Thursday, August 26, 2010

Is Facebook Going All Anne Elk On Us?

You know, if only Richard Nixon had copyrighted the “-gate” suffix, he’d be a much richer man nowadays. Or at least his estate would, given that he’s dead.

Or, conversely, we’d be much more free from overuse of the suffix in the media.

Hence a small part of me applauds Facebook for pursuing a trademark infringement lawsuit against Illinois-based for using the “-book” suffix in its website and company name.

There seem to be two sides to the Internet. One is that side that has to be so painfully original that they invent words on the spot with which to brand themselves. These are the Twitters, the Vimeos, the Flickrs and others.

Then there’s the side that figures originality and creativity are (somewhat) overrated so they end up either being banal – think youtube, craigslist and others – or enter into the realm of copycatting, either on name (like teachbook) or on appearance (like’s latest design iteration aping Twitter).

Facebook doesn’t claim to have copyrighted the “-book” suffix, but argues in a court filing provided by that:
The BOOK component of the FACEBOOK mark has to descriptive meaning and is arbitrary and highly distinctive in the context of online communities and networking websites. If others could freely use “generic plus BOOK” marks for online networking services targeted to that particular generic category of individuals, the suffix BOOk could become a generic term for “online community/networking services” or “social networking services.” That would dilute the distinctiveness of the FACEBOOK Marks, impairing their ability to function as unique and distinctive identifiers of Facebook’s goods and services.
Though I’m no legal scholar, what Facebook says here makes sense. They’re concerned if the “book” suffix becomes ubiquitous with a passel of non-Facebook-affiliated social networking websites, people will associate the term generically with social networking rather than exclusively with Facebook.

There may be some who would scoff at Facebook’s actions. I’m not one of them. As I’m a board member at Great Divide Media, which has filed trademarks on the Uncharted name in print media, online media and other categories with the U.S. Patent Office, I’m well aware of the cost and energy involved in building a brand. We’ve already seen some feeble attempts to copy what we’re doing using similar names and, thankfully, they never got to the point of a trademark lawsuit. But we had the big guns – our trademarks – ready to go, just in case.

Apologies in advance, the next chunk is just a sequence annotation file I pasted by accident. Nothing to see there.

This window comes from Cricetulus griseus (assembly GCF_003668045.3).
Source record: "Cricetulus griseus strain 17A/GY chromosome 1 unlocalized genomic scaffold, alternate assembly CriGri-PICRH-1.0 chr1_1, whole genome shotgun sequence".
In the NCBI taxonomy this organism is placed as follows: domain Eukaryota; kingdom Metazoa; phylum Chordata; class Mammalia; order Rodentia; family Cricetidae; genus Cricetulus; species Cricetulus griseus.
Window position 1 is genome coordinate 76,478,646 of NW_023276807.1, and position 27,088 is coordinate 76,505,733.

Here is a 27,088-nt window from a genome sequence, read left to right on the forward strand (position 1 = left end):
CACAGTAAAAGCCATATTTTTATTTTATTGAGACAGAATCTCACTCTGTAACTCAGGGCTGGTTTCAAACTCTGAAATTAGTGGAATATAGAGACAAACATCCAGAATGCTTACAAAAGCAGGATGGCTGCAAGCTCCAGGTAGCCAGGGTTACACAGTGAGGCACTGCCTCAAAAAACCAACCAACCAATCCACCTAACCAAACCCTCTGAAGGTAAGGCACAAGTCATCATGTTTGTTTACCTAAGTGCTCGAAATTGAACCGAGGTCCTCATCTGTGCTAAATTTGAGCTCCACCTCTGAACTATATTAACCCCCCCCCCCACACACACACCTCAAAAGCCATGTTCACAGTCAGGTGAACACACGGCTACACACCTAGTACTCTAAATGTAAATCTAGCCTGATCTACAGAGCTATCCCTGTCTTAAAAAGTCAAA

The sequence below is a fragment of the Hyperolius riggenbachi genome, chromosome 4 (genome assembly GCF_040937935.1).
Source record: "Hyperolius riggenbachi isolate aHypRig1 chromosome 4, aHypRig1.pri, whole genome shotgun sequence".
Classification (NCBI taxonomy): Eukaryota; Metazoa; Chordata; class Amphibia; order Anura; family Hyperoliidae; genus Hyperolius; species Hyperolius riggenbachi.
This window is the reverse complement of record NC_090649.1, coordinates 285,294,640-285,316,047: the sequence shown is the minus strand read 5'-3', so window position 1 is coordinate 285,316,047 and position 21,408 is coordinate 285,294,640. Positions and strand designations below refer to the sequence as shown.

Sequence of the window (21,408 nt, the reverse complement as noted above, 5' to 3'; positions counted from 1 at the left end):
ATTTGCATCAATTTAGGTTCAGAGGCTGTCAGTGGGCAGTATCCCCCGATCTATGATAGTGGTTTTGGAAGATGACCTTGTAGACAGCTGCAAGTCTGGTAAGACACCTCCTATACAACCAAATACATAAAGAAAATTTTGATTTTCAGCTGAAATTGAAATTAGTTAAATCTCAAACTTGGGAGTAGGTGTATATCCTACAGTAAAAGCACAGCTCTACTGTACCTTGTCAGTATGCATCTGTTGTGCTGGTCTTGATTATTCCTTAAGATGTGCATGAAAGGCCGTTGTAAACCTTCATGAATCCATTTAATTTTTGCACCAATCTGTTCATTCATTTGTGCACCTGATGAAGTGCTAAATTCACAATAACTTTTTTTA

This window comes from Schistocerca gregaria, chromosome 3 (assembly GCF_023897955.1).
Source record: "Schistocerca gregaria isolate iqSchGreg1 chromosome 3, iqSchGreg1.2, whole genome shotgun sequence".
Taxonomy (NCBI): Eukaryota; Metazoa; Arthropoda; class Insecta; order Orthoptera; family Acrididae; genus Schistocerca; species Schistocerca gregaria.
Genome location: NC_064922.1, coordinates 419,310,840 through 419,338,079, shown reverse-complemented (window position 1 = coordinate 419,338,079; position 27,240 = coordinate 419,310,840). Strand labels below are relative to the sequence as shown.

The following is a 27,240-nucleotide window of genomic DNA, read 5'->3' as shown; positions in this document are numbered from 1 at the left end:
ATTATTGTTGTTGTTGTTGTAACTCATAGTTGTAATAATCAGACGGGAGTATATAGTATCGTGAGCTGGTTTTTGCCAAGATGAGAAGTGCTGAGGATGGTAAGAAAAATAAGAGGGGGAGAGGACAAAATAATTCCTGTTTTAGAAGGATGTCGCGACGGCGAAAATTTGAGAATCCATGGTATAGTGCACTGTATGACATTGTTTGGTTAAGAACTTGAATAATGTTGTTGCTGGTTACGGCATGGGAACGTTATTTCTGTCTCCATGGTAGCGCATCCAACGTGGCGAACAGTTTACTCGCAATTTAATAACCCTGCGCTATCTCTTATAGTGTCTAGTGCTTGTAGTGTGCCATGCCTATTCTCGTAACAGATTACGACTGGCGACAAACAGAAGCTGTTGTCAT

Anne Elk here may be going overboard protecting her ideas, but at the same time, protecting your ideas is a good thing to do. Teachbook stands to gain more by using the “-book” suffix simply by riding on Facebook’s coattails than Facebook stands to gain by brushing off the competition, even if it doesn’t seem very competitive. It’s just too easy to dismiss Facebook’s legal arguments here in the era where the “little guy” on the Internet is always cast in the role of the victim because the bully is some huge successful company that, frankly, people are jealous of. Facebook has the legal right to defend its copyrights, and is not wrong to do so, no matter the size of the alleged infringer.

UPDATE: According to TechCrunch, Facebook is now trying to trademark the word "face," likely for reasons similar to what's already been outlined. There is, naturally, opposition. And a demonstration in the unoriginality of many, many Internet companies who think putting "face" in their name (or "book" for that matter) is going to help their chances by hanging onto the 800-pound gorilla's coattails.

No comments: